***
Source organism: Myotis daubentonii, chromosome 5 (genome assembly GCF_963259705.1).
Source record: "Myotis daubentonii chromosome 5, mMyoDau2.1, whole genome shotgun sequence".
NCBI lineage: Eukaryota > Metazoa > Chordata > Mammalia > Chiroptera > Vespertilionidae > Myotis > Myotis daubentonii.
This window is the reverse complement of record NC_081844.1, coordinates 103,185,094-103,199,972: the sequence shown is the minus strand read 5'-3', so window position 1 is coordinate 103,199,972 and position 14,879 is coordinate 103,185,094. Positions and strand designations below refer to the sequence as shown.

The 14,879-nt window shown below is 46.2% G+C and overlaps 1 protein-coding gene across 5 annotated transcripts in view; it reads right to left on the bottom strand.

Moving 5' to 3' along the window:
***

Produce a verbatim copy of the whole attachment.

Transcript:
Source organism: Myotis daubentonii, chromosome 5 (genome assembly GCF_963259705.1).
Source record: "Myotis daubentonii chromosome 5, mMyoDau2.1, whole genome shotgun sequence".
NCBI lineage: Eukaryota > Metazoa > Chordata > Mammalia > Chiroptera > Vespertilionidae > Myotis > Myotis daubentonii.
This window is the reverse complement of record NC_081844.1, coordinates 103,185,094-103,199,972: the sequence shown is the minus strand read 5'-3', so window position 1 is coordinate 103,199,972 and position 14,879 is coordinate 103,185,094. Positions and strand designations below refer to the sequence as shown.

The 14,879-nt window shown below is 46.2% G+C and overlaps 1 protein-coding gene across 5 annotated transcripts in view; it reads right to left on the bottom strand.

Moving 5' to 3' along the window: